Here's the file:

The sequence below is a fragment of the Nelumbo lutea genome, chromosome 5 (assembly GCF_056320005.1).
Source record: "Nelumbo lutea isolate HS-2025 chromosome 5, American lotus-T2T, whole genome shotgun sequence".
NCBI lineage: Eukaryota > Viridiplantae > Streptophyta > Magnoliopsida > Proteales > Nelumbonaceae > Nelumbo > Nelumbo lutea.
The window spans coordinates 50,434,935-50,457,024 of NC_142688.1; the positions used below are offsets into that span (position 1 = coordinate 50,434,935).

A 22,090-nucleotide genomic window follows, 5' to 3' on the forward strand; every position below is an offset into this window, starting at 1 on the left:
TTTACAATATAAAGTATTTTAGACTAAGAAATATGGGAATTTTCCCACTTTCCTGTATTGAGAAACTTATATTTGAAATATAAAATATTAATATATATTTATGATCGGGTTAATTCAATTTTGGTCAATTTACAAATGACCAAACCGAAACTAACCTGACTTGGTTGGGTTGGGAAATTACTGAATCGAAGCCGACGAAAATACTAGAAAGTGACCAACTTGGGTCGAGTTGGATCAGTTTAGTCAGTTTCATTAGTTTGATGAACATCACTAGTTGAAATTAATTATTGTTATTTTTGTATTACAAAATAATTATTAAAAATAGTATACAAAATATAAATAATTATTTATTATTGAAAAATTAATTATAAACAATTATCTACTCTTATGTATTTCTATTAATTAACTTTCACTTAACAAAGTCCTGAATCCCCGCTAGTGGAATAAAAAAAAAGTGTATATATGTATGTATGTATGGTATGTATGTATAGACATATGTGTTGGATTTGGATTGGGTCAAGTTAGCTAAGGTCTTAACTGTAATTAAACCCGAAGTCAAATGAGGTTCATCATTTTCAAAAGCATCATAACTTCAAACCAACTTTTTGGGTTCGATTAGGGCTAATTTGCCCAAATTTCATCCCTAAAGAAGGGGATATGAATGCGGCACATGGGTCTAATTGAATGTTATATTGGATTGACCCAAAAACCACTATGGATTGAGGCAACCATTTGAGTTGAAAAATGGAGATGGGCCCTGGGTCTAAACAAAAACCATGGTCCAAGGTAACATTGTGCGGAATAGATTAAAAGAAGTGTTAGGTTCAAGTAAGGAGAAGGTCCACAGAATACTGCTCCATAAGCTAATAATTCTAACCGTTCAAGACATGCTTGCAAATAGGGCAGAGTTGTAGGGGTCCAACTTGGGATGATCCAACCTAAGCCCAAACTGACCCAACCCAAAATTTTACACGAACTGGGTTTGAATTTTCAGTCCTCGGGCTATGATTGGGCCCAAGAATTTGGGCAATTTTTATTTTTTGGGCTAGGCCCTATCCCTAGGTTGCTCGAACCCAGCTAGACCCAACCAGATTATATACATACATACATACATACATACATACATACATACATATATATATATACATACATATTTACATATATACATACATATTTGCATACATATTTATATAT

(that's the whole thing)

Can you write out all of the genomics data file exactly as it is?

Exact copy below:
The sequence below is a fragment of the Nelumbo lutea genome, chromosome 5 (assembly GCF_056320005.1).
Source record: "Nelumbo lutea isolate HS-2025 chromosome 5, American lotus-T2T, whole genome shotgun sequence".
NCBI lineage: Eukaryota > Viridiplantae > Streptophyta > Magnoliopsida > Proteales > Nelumbonaceae > Nelumbo > Nelumbo lutea.
The window spans coordinates 50,434,935-50,457,024 of NC_142688.1; the positions used below are offsets into that span (position 1 = coordinate 50,434,935).

A 22,090-nucleotide genomic window follows, 5' to 3' on the forward strand; every position below is an offset into this window, starting at 1 on the left:
TTTACAATATAAAGTATTTTAGACTAAGAAATATGGGAATTTTCCCACTTTCCTGTATTGAGAAACTTATATTTGAAATATAAAATATTAATATATATTTATGATCGGGTTAATTCAATTTTGGTCAATTTACAAATGACCAAACCGAAACTAACCTGACTTGGTTGGGTTGGGAAATTACTGAATCGAAGCCGACGAAAATACTAGAAAGTGACCAACTTGGGTCGAGTTGGATCAGTTTAGTCAGTTTCATTAGTTTGATGAACATCACTAGTTGAAATTAATTATTGTTATTTTTGTATTACAAAATAATTATTAAAAATAGTATACAAAATATAAATAATTATTTATTATTGAAAAATTAATTATAAACAATTATCTACTCTTATGTATTTCTATTAATTAACTTTCACTTAACAAAGTCCTGAATCCCCGCTAGTGGAATAAAAAAAAAGTGTATATATGTATGTATGTATGGTATGTATGTATAGACATATGTGTTGGATTTGGATTGGGTCAAGTTAGCTAAGGTCTTAACTGTAATTAAACCCGAAGTCAAATGAGGTTCATCATTTTCAAAAGCATCATAACTTCAAACCAACTTTTTGGGTTCGATTAGGGCTAATTTGCCCAAATTTCATCCCTAAAGAAGGGGATATGAATGCGGCACATGGGTCTAATTGAATGTTATATTGGATTGACCCAAAAACCACTATGGATTGAGGCAACCATTTGAGTTGAAAAATGGAGATGGGCCCTGGGTCTAAACAAAAACCATGGTCCAAGGTAACATTGTGCGGAATAGATTAAAAGAAGTGTTAGGTTCAAGTAAGGAGAAGGTCCACAGAATACTGCTCCATAAGCTAATAATTCTAACCGTTCAAGACATGCTTGCAAATAGGGCAGAGTTGTAGGGGTCCAACTTGGGATGATCCAACCTAAGCCCAAACTGACCCAACCCAAAATTTTACACGAACTGGGTTTGAATTTTCAGTCCTCGGGCTATGATTGGGCCCAAGAATTTGGGCAATTTTTATTTTTTGGGCTAGGCCCTATCCCTAGGTTGCTCGAACCCAGCTAGACCCAACCAGATTATATACATACATACATACATACATACATACATACATACATATATATATATACATACATATTTACATATATACATACATATTTGCATACATATTTATATAT